|Publication number||US4948096 A|
|Application number||US 07/435,119|
|Publication date||Aug 14, 1990|
|Filing date||Nov 13, 1989|
|Priority date||Nov 13, 1989|
|Publication number||07435119, 435119, US 4948096 A, US 4948096A, US-A-4948096, US4948096 A, US4948096A|
|Inventors||Darold S. Alderman|
|Original Assignee||Amca International Corporation|
|Export Citation||BiBTeX, EndNote, RefMan|
|Patent Citations (39), Non-Patent Citations (10), Referenced by (13), Classifications (10), Legal Events (4)|
|External Links: USPTO, USPTO Assignment, Espacenet|
The present invention pertains to valve assemblies, and in particular to sanitary valve assemblies used in the food industries and elsewhere, where it is important to periodically clean the valve assembly.
The present invention is directed to a particular class of valves and valve assemblies up to and including those used in high pressure high flow applications, such as those in the food processing industries where cleanability of equipment is important. The Cherry-Burrell Corporation, assignee of the present invention has provided a valve apparatus having a solid valve stem of corrosion resistant material, one end of which is attached to a valve actuator. A pair of spaced-apart flanges are located at the other end of the valve stem, proximate a free end thereof. A generally cylindrical gasket is received between the flanges, and is installed by pressing the flange closest the free end of the valve stem through the gasket bore.
The gasket has some measure of resilience, being made of PTFE material. However, the Cherry-Burrell gasket must be heated prior to installation, to improve the ability of the gasket to be stretched over the valve stem. The gasket is located on the outer flange of the valve stem, that flange closest the free end, and by pressing or otherwise tapping the valve stem, the gasket is worked past the outer flange. Upon cooling, the gasket returns to its original, smaller size, thus being held in retention between the flanges of the valve stem. While the gasket described above is not as difficult to install as others now in use, improvements can be made to further reduce the difficulty of replacing the gasket in the field, and it is particularly desirable to eliminate the need to heat the gasket prior to working it onto the valve stem.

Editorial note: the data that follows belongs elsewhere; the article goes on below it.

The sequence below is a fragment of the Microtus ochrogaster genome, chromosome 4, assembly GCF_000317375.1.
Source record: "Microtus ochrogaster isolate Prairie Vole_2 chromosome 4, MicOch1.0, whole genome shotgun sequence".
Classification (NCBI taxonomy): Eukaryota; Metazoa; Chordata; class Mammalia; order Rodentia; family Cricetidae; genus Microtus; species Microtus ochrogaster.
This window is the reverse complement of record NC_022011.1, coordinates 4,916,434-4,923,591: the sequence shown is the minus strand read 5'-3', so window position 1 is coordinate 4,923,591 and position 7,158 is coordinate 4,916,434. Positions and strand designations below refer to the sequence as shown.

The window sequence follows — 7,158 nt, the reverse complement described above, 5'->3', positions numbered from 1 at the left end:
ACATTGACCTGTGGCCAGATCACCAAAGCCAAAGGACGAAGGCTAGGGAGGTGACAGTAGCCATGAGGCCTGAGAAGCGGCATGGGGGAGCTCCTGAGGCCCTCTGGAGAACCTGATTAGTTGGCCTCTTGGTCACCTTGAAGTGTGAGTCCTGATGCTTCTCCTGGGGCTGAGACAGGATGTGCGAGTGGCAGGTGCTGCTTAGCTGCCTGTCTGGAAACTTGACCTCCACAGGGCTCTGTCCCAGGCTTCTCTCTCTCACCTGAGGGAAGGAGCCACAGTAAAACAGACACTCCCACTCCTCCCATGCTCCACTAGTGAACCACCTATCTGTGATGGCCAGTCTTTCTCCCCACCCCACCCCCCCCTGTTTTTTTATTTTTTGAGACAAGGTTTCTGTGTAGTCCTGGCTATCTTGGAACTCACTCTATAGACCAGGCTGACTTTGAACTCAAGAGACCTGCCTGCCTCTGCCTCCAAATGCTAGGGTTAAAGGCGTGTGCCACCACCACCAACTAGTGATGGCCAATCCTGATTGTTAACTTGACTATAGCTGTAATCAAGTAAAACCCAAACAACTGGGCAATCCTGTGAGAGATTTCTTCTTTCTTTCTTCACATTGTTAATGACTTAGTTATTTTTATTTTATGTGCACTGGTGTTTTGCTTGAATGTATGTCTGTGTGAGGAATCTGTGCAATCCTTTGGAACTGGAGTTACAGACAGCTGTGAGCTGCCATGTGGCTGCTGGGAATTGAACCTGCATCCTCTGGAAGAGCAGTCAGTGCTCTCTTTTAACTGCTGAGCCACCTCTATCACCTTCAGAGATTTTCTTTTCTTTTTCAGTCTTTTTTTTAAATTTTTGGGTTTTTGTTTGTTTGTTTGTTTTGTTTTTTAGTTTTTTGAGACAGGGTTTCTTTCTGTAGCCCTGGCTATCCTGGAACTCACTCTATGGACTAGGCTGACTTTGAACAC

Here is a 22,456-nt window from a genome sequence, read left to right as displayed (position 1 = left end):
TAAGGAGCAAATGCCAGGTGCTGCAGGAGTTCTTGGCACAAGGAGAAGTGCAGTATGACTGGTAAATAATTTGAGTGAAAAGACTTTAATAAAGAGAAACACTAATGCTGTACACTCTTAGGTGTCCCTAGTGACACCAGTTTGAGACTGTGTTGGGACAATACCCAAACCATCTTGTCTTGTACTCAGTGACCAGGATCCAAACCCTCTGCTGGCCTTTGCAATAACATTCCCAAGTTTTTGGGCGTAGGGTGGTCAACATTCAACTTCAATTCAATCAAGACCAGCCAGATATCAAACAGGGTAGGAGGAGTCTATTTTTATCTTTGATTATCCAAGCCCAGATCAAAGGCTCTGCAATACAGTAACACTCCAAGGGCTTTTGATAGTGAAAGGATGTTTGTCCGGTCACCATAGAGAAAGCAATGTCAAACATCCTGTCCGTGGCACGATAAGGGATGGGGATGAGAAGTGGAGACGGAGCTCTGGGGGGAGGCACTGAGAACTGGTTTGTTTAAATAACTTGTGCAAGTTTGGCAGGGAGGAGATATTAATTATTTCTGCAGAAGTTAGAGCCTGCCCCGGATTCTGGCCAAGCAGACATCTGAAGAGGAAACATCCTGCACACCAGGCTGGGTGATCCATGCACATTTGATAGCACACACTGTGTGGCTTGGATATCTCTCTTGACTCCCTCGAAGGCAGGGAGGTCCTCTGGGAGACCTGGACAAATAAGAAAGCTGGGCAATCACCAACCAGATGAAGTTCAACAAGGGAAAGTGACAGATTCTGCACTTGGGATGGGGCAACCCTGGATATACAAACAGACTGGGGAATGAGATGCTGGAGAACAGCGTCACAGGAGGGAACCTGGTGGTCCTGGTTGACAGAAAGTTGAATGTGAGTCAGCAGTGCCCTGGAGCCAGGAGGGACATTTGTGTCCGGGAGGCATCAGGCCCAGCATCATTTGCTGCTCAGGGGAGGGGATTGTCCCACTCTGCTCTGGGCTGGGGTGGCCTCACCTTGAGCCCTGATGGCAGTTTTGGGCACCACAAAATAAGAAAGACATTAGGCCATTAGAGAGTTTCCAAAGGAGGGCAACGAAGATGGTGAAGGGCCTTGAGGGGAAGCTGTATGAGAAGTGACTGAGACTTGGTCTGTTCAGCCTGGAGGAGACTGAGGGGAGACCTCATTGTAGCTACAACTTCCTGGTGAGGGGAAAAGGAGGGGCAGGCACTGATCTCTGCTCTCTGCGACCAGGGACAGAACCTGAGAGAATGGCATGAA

The spacing between flanges is sufficiently wide to allow the gasket an axial "play" or travel, and the internal bore of the gasket is sufficiently wide so as to allow a radial play about the valve stem. This allows the gasket to "float" when flushed with cleaning solutions. Ease of cleaning requires that the valve components used have a minimum number of crevices in which food products can lodge during valve operation. Any particles accumulated in the valve parts should ideally be easily flushable during cleaning, without requiring disassembly of the valve components. Stated another way, the valve should be able to be cleaned in place. The Cherry-Burrell valves have met with wide acceptance in the food processing industry, where sanitation standards require that the food processing equipment, including the valve assemblies be routinely cleaned on a frequent basis, often several times during the course of a production day.
Other arrangements have been proposed to simplify or otherwise reduce the manual effort required to mount the gasket on a valve stem. Such arrangements have compromised other aspects of the valve assembly design or operation. For example, U.S. Pat. No. 4,531,532 provides a series of cantilever-mounted fingers extending from one annular side of the gasket. The fingers, being separated from one another by slits extending in an axial direction, are made more flexible and are more easily passed over the outer flange of a valve stem.
However, the fingers may trap food particles or other materials therebetween thus making cleaning more difficult. Also, the fingers to weaken, possibly breaking off during subsequent use.